Need to know:
In Venezuela, Goliath beat David. Hugo Chavez defeated the opposition to win a fourth term as president.
Chavez, who has been in power since 1999, won 54 percent of the vote. His opponent, Henrique Capriles, got 45 percent. It was the closest victory of Chavez's presidency, decided by one of the largest turnouts in years.
Capriles tried to take comfort from the fact that he came closer than anyone else to toppling the strongman. "We have planted many seeds," he said, "and I know that these seeds are going to produce many trees."
Chavez, meanwhile, told crowds of supporters that his next term would be a new era of more effective and responsive government. "I promise you I'll be a better president," he said. Practice makes perfect: by the end of his next six years in power, Chavez will have been Venezuela's president for two decades.
Want to know:
A US congressional panel has labelled two Chinese telecom companies a threat to national security.
Huawei Technologies and ZTE, both of which are seeking to expand in the US market, "cannot be trusted to be free of foreign state influence," according to a report due to be released today by the House intelligence committee. In other words, the panel fears that the firms would let the Chinese government use their equipment to spy on Americans.
Both companies have always denied any such thing, but the committee is advising Washington to avoid buying from them and to bar them from any mergers and acquisitions in the US. It's the latest in a series of blows to Chinese business interests in the US, and, like the others, it probably won't go down too well with Beijing.
Dull but important:
Libya's lawmakers meet today to discuss how to proceed without a prime minister.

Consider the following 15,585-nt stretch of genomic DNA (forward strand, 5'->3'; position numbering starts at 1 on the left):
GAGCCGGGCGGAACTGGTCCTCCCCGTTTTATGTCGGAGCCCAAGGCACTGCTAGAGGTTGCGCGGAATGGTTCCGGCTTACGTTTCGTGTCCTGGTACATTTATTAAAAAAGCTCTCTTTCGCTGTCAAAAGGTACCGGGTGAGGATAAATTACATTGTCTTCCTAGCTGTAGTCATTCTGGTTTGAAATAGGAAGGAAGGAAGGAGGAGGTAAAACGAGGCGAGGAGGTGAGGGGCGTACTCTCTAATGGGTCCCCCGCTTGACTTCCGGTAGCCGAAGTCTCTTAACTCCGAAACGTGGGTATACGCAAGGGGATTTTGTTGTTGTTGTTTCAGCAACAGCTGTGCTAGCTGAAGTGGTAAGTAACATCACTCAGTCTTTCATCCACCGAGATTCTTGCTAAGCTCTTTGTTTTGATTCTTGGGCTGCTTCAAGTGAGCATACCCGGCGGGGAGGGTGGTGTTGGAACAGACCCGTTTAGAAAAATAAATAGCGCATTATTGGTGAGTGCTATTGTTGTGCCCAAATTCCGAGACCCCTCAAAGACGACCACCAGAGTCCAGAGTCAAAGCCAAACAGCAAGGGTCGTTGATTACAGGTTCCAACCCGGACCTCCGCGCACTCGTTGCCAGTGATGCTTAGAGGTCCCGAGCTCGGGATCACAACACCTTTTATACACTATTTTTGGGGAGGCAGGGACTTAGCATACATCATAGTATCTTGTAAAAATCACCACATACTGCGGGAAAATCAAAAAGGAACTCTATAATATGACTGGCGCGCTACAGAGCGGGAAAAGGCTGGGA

The one they had, Mustafa Abushagur, was fired yesterday after failing to get parliament to agree to his plans for a new cabinet. His first proposal, on Thursday, was rejected by lawmakers and met with public protests; a revised line-up was no more popular and prompted an overwhelming vote of no confidence in him.
Abushagur's dismissal means that the Libyan government may be without permanent, democratically-elected leadership for some time. The legislature has three to four weeks to elect a new leader, who will have to begin the process of forming a cabinet anew.
Like autumn leaves, Nobel Prizes have begun their annual drop. This week sees five of the awards announced, starting today with medicine/physiology, followed on successive days by physics, chemistry and literature, and culminating Friday with the Peace Prize.
The first has gone to two biologists, John Gurdon of Britain and Shinya Yamanaka of Japan, for their research into stem cells. Their work has shown it is possible to transform mature, specialized cells from one part of the body into "pluripotent" stem cells that can develop into any other type of cell.
The Nobel committee said their work had "revolutionized our understanding of how cells and organisms develop."
Strange but true:
Anyone who celebrated a wedding this weekend, we can only hope it was, er, less memorable than this one in Philadelphia that left one man dead of a heart attack and three others cited for crimes.
A post-reception argument at a hotel bar turned into a mass brawl between guests, police and even the couple themselves. Highlight of the nightmarish video: someone asking, "Did they just deck the bride?"
Romance might not be dead, but it's probably concussed.